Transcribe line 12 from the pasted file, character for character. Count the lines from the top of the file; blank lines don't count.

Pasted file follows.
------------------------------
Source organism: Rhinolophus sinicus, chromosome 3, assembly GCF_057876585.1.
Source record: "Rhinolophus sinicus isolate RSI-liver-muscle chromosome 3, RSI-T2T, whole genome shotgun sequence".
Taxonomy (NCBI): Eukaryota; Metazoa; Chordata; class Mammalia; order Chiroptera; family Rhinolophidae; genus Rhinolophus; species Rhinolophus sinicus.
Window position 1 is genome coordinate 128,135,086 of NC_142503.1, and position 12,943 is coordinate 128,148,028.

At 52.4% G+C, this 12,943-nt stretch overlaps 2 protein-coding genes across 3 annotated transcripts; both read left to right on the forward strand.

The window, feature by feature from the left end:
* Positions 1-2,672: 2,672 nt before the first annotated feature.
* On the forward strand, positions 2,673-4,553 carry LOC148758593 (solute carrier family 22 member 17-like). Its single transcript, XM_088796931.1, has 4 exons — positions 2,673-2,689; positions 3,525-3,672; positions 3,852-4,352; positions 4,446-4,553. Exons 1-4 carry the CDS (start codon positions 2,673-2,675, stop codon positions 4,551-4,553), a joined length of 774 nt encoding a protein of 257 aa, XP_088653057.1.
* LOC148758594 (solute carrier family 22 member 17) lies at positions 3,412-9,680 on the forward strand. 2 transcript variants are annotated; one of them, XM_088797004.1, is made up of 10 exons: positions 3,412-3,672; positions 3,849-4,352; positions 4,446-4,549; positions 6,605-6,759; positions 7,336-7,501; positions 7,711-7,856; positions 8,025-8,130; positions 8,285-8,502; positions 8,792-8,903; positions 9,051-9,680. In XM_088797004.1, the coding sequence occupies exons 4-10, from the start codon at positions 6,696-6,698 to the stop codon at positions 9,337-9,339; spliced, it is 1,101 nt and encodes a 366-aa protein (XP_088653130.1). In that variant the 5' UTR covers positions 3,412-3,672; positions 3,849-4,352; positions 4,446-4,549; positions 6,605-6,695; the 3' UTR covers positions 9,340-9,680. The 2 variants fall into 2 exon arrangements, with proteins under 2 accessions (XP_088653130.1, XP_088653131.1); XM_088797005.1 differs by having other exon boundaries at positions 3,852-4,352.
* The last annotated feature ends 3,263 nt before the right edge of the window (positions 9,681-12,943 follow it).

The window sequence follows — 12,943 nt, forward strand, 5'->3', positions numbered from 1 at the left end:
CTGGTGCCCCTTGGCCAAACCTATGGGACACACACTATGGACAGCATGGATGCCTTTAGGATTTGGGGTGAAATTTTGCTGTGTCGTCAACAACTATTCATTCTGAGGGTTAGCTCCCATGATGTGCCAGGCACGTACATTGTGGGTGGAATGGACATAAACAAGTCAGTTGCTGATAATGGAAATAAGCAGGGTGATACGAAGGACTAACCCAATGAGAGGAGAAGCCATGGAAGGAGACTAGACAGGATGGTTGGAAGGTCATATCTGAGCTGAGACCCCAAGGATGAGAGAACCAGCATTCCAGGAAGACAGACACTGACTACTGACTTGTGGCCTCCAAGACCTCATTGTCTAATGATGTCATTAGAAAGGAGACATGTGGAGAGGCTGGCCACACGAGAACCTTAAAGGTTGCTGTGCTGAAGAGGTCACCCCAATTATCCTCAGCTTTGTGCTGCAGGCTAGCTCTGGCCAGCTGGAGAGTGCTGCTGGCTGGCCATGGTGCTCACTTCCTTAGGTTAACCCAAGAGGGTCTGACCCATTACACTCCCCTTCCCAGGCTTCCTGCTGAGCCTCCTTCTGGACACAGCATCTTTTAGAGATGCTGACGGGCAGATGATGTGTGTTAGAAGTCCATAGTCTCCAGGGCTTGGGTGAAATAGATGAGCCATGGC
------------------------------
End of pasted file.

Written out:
CTGGTGCCCCTTGGCCAAACCTATGGGACACACACTATGGACAGCATGGATGCCTTTAGGATTTGGGGTGAAATTTTGCTGTGTCGTCAACAACTATTCATTCTGAGGGTTAGCTCCCATGATGTGCCAGGCACGTACATTGTGGGTGGAATGGACATAAACAAGTCAGTTGCTGATAATGGAAATAAGCAGGGTGATACGAAGGACTAACCCAATGAGAGGAGAAGCCATGGAAGGAGACTAGACAGGATGGTTGGAAGGTCATATCTGAGCTGAGACCCCAAGGATGAGAGAACCAGCATTCCAGGAAGACAGACACTGACTACTGACTTGTGGCCTCCAAGACCTCATTGTCTAATGATGTCATTAGAAAGGAGACATGTGGAGAGGCTGGCCACACGAGAACCTTAAAGGTTGCTGTGCTGAAGAGGTCACCCCAATTATCCTCAGCTTTGTGCTGCAGGCTAGCTCTGGCCAGCTGGAGAGTGCTGCTGGCTGGCCATGGTGCTCACTTCCTTAGGTTAACCCAAGAGGGTCTGACCCATTACACTCCCCTTCCCAGGCTTCCTGCTGAGCCTCCTTCTGGACACAGCATCTTTTAGAGATGCTGACGGGCAGATGATGTGTGTTAGAAGTCCATAGTCTCCAGGGCTTGGGTGAAATAGATGAGCCATGGC